Sports and Exercise Science graduate wins Global Undergraduate Award
BSc Sports and Exercise Science graduate, Emily Dingley, has won the Global Undergraduate Award 2020.
Emily Dingley has received the Global Undergraduate Award 2020 in the category of “Nursing, Midwifery and Allied Healthcare” for her independent research project, that investigated whether regular dance exercise could reduce the risk of falling in older adults.
The Global Undergraduate Award is judged by an international panel and recognises undergraduate students’ passion and innovation early in their academic careers.
Emily was one of two Laidlaw Scholarship winners who worked on the ‘Dance On’ project lead by Dr Laura Britten and Dr Sarah Astill from the School of Biomedical Sciences. ‘Dance On’ was a 12-week community dance exercise programme for older adults in Yorkshire, where researchers examined the physical and mental health benefits dance exercise had on its participants.
‘Dance On’ programme research the how regularly dance exercise impacted older adults mobility and health.
From the results of ‘Dance On,’ Emily then developed her own research, investigating further risks of falling. She presented her findings at several conferences in the UK, including the Undergraduate Research Conference and then at the European College of Sport Science (ECSS) in Prague.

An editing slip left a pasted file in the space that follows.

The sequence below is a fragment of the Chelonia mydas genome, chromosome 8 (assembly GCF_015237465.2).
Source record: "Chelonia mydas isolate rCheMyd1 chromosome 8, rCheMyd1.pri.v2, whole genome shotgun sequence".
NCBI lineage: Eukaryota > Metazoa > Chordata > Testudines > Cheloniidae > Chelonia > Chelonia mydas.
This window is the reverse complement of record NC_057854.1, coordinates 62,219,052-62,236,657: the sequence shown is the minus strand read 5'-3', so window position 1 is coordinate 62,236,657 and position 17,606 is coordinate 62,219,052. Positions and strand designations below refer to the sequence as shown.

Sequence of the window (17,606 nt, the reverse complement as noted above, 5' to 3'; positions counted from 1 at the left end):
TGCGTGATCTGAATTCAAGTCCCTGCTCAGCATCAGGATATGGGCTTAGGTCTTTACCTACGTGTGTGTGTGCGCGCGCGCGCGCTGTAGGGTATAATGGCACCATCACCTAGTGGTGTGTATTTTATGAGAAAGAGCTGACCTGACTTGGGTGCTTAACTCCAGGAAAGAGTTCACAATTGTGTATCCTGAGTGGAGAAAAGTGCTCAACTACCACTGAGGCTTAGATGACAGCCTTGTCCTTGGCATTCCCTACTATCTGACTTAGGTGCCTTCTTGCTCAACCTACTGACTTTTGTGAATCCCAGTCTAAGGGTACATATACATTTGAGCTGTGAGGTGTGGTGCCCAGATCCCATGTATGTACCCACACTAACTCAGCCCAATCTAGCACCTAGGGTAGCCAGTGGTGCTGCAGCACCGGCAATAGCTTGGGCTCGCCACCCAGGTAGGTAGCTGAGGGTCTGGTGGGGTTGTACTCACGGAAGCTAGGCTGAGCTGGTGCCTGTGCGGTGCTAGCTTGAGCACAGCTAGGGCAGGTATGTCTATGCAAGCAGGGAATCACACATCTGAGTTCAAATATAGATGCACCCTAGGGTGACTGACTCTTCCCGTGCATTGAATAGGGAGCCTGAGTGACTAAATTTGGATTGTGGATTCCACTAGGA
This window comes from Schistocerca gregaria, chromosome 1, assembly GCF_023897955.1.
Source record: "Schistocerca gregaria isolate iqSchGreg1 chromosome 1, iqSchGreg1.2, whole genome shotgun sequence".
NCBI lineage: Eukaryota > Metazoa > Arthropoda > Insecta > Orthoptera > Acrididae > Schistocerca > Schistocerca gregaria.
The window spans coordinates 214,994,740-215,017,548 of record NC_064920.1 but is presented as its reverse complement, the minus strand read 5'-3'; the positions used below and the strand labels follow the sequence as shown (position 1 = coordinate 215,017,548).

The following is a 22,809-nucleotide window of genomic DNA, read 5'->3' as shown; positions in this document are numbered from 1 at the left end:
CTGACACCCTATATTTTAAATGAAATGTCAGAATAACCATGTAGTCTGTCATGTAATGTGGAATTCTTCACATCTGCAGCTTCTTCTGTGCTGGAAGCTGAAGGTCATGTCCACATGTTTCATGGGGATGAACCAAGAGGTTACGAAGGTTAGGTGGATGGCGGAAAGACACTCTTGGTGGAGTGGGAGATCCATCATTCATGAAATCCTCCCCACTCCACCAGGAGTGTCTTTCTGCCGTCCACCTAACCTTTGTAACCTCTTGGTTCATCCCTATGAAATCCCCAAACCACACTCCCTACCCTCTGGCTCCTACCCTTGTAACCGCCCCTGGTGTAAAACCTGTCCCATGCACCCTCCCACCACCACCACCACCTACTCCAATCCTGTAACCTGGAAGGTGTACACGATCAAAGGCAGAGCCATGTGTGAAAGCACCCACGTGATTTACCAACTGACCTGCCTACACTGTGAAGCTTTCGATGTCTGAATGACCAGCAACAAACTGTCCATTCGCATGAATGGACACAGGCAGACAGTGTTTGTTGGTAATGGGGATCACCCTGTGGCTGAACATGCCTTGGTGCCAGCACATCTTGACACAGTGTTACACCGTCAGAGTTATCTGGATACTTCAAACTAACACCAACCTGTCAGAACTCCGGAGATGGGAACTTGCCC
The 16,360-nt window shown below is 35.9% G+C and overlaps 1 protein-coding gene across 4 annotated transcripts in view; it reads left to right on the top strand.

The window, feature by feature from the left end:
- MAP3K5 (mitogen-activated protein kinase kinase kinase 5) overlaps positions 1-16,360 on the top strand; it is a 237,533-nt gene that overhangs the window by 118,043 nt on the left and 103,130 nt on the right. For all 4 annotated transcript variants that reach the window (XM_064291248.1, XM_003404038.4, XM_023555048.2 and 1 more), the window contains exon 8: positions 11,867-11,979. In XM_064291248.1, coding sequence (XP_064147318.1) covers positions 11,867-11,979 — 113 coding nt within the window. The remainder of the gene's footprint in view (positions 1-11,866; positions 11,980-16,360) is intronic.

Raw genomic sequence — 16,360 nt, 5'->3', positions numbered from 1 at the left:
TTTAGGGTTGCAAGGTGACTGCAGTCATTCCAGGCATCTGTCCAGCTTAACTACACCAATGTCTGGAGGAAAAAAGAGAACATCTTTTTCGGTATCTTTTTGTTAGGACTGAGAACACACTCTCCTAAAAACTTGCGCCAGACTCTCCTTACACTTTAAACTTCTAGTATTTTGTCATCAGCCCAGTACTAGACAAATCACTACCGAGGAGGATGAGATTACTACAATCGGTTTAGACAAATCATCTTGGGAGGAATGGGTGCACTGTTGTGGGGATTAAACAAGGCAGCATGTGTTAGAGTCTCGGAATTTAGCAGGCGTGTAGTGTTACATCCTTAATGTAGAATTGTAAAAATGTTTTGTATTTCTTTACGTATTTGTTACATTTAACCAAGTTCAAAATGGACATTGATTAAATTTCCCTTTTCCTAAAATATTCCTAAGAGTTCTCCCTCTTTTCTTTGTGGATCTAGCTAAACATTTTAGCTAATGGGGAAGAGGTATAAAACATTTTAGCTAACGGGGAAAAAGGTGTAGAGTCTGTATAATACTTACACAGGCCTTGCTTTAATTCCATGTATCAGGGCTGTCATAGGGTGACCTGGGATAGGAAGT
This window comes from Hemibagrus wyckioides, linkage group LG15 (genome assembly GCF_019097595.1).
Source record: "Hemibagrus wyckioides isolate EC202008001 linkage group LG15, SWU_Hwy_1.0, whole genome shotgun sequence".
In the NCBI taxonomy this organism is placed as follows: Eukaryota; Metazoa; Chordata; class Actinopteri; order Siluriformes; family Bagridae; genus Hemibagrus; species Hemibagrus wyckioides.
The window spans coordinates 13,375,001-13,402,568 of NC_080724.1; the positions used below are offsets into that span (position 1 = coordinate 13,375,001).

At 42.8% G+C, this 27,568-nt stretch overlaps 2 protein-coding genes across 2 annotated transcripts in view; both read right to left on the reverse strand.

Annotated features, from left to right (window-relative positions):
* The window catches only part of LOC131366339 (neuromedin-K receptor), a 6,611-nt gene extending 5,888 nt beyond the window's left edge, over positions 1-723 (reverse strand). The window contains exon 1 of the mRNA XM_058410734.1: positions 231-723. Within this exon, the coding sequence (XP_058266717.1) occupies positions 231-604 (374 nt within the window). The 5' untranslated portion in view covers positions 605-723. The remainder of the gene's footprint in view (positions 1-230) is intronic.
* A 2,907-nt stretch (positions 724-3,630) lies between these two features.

Emily Dingey (BSc Sports and Exercise Science) and Ellie Dean (BSc Human Physiology) presenting ‘Dance On’ research findings at the European College of Sport Science (ECSS) in Prague.
She said: "I am delighted to have been awarded the Global Winner in the Nursing, Midwifery and Allied Health Care category of the 2020 Global Undergraduate Awards. It is a real honour to have my work recognised on a global scale.”
Since graduating, last year, with a first-class honours degree in BSc Sports and Exercise Science, Emily is now working in strength and conditioning coaching, and has co-founded a website called Sport Science insider where she publishes articles to help other students and sport science practitioners.